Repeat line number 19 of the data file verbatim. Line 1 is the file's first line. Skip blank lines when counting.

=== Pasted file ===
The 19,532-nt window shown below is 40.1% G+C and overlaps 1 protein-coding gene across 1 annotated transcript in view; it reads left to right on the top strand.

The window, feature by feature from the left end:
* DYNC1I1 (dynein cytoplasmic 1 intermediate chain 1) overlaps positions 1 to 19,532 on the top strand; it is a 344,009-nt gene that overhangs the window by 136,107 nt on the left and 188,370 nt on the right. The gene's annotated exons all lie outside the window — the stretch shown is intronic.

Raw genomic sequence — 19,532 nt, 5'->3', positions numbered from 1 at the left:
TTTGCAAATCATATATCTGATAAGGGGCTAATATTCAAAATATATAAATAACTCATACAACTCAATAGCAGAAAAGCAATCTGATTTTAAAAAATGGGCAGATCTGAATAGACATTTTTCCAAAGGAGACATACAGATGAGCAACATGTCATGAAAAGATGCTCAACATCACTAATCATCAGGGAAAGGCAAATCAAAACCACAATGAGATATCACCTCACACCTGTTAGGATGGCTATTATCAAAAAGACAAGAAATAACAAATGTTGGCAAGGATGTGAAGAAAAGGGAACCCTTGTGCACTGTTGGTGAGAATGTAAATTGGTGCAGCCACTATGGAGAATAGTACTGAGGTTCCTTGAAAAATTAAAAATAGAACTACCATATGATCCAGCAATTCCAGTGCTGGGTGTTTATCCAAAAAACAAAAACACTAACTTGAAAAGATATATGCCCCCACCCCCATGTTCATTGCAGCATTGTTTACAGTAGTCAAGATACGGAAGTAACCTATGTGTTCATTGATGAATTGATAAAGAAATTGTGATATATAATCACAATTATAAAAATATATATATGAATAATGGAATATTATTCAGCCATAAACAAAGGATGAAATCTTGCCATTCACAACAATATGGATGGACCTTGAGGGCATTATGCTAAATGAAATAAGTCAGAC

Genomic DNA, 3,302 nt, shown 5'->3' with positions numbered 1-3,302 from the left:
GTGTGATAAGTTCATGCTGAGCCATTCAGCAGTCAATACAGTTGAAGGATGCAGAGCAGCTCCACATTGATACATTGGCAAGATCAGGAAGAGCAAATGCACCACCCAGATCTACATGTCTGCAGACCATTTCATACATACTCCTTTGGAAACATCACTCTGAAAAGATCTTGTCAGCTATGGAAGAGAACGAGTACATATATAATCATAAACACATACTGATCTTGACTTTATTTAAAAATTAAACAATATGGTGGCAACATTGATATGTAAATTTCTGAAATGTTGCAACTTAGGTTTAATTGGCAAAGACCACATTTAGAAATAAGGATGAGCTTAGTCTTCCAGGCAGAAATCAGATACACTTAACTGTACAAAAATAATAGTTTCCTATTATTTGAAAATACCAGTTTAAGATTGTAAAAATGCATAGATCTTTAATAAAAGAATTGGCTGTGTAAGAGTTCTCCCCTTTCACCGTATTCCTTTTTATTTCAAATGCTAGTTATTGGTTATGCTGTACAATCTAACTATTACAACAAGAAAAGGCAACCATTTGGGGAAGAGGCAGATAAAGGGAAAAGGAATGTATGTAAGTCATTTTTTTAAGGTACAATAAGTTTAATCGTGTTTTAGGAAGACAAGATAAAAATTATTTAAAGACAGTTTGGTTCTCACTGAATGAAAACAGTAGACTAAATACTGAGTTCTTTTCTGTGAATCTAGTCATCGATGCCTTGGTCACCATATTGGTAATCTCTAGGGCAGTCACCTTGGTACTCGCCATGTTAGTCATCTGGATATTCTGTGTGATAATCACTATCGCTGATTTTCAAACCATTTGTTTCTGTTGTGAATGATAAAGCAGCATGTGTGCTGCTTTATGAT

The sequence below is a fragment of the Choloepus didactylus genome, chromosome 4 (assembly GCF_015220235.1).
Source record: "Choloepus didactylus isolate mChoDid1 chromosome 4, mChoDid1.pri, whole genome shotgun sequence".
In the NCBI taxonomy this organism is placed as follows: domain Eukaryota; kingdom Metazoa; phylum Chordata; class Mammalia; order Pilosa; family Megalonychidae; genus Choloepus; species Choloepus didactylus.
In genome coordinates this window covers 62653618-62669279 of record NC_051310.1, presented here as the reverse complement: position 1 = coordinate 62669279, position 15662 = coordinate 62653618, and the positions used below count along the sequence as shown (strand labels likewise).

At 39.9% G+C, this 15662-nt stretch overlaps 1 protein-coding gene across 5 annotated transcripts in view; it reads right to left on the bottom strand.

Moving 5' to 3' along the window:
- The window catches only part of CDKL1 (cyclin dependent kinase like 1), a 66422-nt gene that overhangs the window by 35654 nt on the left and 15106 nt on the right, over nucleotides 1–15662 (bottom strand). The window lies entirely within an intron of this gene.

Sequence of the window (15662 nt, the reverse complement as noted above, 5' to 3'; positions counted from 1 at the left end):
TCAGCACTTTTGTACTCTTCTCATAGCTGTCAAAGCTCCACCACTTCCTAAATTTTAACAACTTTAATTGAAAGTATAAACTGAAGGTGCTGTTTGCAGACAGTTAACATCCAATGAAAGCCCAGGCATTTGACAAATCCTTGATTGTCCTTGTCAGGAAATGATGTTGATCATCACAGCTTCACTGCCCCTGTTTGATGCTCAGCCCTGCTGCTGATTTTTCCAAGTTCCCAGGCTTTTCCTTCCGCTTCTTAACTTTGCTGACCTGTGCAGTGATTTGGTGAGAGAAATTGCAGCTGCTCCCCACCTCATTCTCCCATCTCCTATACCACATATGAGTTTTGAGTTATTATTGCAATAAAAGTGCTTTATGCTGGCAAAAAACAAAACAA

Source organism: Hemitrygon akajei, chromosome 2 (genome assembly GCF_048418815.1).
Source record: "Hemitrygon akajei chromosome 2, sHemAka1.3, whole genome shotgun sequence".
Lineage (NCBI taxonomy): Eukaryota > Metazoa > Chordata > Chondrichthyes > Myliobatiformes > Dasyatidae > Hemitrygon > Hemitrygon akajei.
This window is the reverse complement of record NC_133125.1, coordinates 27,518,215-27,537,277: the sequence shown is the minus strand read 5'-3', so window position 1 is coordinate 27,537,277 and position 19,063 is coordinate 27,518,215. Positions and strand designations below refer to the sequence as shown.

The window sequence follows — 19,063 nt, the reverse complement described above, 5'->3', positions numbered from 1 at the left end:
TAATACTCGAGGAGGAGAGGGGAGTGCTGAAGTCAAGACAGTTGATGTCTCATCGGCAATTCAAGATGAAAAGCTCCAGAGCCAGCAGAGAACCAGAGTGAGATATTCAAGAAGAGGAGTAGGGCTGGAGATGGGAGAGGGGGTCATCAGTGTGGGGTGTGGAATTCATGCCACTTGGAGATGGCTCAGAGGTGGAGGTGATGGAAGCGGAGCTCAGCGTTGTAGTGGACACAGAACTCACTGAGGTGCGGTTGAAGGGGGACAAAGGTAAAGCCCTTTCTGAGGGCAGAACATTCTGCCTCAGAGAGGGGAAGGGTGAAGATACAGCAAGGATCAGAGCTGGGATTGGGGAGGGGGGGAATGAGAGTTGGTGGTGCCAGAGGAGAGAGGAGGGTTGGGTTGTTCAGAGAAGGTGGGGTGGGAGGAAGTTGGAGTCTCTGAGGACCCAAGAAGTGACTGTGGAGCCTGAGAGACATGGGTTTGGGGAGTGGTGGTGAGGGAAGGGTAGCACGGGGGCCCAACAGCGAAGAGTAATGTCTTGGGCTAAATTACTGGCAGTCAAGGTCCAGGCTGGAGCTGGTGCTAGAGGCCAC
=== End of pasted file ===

Lineage (NCBI taxonomy): Eukaryota > Metazoa > Chordata > Chondrichthyes > Myliobatiformes > Dasyatidae > Hemitrygon > Hemitrygon akajei.